While the color gamut attainable by foregoing is highly restricted the process is simple, fast and inexpensive. However, by the addition of more complexity, and in some cases a modest sacrifice in speed, the color gamut can be greatly extended to approach the total gamut attainable by the pigment set available. First, different amounts of pigment can be deposited by adjusting the charge level of the latent image within the range available for the given color (e.g. to sub-increments of 100 volts). The intensity level for a given color is also adjustable by changing the development system bias.
Another extension in color gamut that can be achieved is to use cut sheet dielectric paper or a transfer device, which will allow the dielectric to pass through the developer stations multiple times with only one housing biased for development each time.
Another modification which completely opens the color gamut attainable with a given pigment set is the incorporation of additional print bars, one each before each development station. This way each color can be added independently. Scorotrons are employed to smooth or neutralize the image charge level prior to passing the print bars.
The use of IBIS-II, instead of IBIS, or Corjet provides the advantage that it would preclude the disturbance of previously deposited toner by an air stream.
An Electronic Subsystem (ESS) processes information to be printed and conditions the print bar structure or structures for printing at the appropriate times. The image charge levels and development systems biases are also controlled by the ESS.
FIG. 1 is a schematic illustration of a color printing apparatus according to the invention;
FIG. 2 is a schematic of a modified embodiment of the invention of FIG. 1; and
FIG. 3 is still another modification of the embodiment of the of FIG. 1.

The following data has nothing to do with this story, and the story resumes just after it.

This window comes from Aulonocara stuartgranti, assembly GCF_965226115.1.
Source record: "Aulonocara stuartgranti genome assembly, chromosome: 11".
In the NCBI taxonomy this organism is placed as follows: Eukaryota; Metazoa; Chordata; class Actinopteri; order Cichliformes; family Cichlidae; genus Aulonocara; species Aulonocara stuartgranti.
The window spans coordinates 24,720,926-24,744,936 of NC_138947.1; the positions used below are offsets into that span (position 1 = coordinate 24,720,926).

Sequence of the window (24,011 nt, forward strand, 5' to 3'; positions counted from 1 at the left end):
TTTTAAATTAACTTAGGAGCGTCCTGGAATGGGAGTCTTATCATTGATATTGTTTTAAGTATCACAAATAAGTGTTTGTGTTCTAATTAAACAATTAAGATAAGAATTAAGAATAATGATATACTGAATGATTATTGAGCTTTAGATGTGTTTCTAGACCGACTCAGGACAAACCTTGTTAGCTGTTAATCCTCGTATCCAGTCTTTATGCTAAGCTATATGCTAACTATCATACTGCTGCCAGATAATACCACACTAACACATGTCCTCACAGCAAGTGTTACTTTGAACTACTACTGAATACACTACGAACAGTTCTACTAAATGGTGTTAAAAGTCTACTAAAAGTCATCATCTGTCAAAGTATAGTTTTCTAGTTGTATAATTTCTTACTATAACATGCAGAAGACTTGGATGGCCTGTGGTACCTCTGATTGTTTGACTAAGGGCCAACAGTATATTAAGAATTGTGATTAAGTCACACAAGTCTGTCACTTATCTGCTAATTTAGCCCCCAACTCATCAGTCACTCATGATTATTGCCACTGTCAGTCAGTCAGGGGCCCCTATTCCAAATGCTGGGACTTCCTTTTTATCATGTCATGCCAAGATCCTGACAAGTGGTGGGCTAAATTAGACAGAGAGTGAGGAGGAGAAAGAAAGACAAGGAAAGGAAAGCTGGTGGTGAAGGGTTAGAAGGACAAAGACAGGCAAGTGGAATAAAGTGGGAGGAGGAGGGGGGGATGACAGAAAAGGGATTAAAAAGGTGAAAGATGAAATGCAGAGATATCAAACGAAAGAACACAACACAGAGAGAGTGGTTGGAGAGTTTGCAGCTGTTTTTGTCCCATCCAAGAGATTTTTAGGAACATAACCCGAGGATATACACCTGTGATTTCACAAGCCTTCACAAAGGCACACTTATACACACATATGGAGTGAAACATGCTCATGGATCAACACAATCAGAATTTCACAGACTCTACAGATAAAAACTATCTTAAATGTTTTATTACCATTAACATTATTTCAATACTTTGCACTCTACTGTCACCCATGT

Disclosed in FIG. 1 is one embodiment of a color printing device generally indicated by reference character 10.
The printing apparatus 10 includes an ionographic printhead structure 12 for generating positive ions 14 to form latent electrostatic images 15. The ions are deposited in image configuration on an image receptor such as a dielectric paper web 16. The print bar structure may comprise a device such as CorJet, IBIS or IBIS II to form three or more latent image components simultaneously on the image receiver 16. Corjet is an acronym for a recording device for electrography wherein corona discharge, air breakdown ions are modulated with low voltages and mechanically accelerated with a nozzle or airjet column. IBIS is an acronym for a printing process utilizing an Image Bar Ion Stream in which charges generated by a corona wire are swept by gas flow through a slot after which the charges strike an image receiver. IBIS II is an acronym for a device for use in ionographic printing in which electrostatic fields drive ions through a slit instead of relying on entrapment in pressurized air as in ht case of Corjet and IBIS. The corona cavity is designed to focus all ions toward the slit where ion passage is gated.